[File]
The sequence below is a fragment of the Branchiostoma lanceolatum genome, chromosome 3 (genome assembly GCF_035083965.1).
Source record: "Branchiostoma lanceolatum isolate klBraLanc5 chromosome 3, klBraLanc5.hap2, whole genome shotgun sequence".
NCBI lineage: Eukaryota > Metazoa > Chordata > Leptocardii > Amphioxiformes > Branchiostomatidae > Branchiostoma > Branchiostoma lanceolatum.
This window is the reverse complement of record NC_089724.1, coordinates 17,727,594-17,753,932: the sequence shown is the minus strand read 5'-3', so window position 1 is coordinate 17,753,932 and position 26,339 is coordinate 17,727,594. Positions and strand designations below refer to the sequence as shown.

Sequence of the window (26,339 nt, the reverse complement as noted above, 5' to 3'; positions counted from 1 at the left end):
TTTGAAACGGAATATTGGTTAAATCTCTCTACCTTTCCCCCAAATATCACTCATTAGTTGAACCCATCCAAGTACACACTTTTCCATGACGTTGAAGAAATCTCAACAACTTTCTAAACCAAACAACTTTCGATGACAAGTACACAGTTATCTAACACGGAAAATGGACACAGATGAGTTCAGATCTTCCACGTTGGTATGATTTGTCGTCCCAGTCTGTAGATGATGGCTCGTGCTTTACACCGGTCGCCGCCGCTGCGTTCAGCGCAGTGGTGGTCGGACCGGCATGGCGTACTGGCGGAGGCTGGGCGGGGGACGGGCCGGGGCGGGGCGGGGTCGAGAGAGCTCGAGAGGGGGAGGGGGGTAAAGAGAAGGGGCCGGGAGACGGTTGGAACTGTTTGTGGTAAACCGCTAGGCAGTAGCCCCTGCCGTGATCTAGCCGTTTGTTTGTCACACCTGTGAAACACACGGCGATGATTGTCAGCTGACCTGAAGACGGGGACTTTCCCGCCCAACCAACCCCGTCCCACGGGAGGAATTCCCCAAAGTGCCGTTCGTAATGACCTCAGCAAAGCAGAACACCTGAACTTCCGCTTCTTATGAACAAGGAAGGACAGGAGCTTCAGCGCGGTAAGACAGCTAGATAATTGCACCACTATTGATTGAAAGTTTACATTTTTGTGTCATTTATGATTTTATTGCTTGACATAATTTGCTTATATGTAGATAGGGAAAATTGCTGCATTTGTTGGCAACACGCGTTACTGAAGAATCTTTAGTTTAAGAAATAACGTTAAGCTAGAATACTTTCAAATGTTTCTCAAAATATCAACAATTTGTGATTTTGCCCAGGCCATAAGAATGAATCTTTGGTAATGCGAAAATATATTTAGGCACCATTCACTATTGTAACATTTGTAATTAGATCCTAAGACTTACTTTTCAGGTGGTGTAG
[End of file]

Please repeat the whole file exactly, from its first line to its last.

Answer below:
The sequence below is a fragment of the Branchiostoma lanceolatum genome, chromosome 3 (genome assembly GCF_035083965.1).
Source record: "Branchiostoma lanceolatum isolate klBraLanc5 chromosome 3, klBraLanc5.hap2, whole genome shotgun sequence".
NCBI lineage: Eukaryota > Metazoa > Chordata > Leptocardii > Amphioxiformes > Branchiostomatidae > Branchiostoma > Branchiostoma lanceolatum.
This window is the reverse complement of record NC_089724.1, coordinates 17,727,594-17,753,932: the sequence shown is the minus strand read 5'-3', so window position 1 is coordinate 17,753,932 and position 26,339 is coordinate 17,727,594. Positions and strand designations below refer to the sequence as shown.

Sequence of the window (26,339 nt, the reverse complement as noted above, 5' to 3'; positions counted from 1 at the left end):
TTTGAAACGGAATATTGGTTAAATCTCTCTACCTTTCCCCCAAATATCACTCATTAGTTGAACCCATCCAAGTACACACTTTTCCATGACGTTGAAGAAATCTCAACAACTTTCTAAACCAAACAACTTTCGATGACAAGTACACAGTTATCTAACACGGAAAATGGACACAGATGAGTTCAGATCTTCCACGTTGGTATGATTTGTCGTCCCAGTCTGTAGATGATGGCTCGTGCTTTACACCGGTCGCCGCCGCTGCGTTCAGCGCAGTGGTGGTCGGACCGGCATGGCGTACTGGCGGAGGCTGGGCGGGGGACGGGCCGGGGCGGGGCGGGGTCGAGAGAGCTCGAGAGGGGGAGGGGGGTAAAGAGAAGGGGCCGGGAGACGGTTGGAACTGTTTGTGGTAAACCGCTAGGCAGTAGCCCCTGCCGTGATCTAGCCGTTTGTTTGTCACACCTGTGAAACACACGGCGATGATTGTCAGCTGACCTGAAGACGGGGACTTTCCCGCCCAACCAACCCCGTCCCACGGGAGGAATTCCCCAAAGTGCCGTTCGTAATGACCTCAGCAAAGCAGAACACCTGAACTTCCGCTTCTTATGAACAAGGAAGGACAGGAGCTTCAGCGCGGTAAGACAGCTAGATAATTGCACCACTATTGATTGAAAGTTTACATTTTTGTGTCATTTATGATTTTATTGCTTGACATAATTTGCTTATATGTAGATAGGGAAAATTGCTGCATTTGTTGGCAACACGCGTTACTGAAGAATCTTTAGTTTAAGAAATAACGTTAAGCTAGAATACTTTCAAATGTTTCTCAAAATATCAACAATTTGTGATTTTGCCCAGGCCATAAGAATGAATCTTTGGTAATGCGAAAATATATTTAGGCACCATTCACTATTGTAACATTTGTAATTAGATCCTAAGACTTACTTTTCAGGTGGTGTAG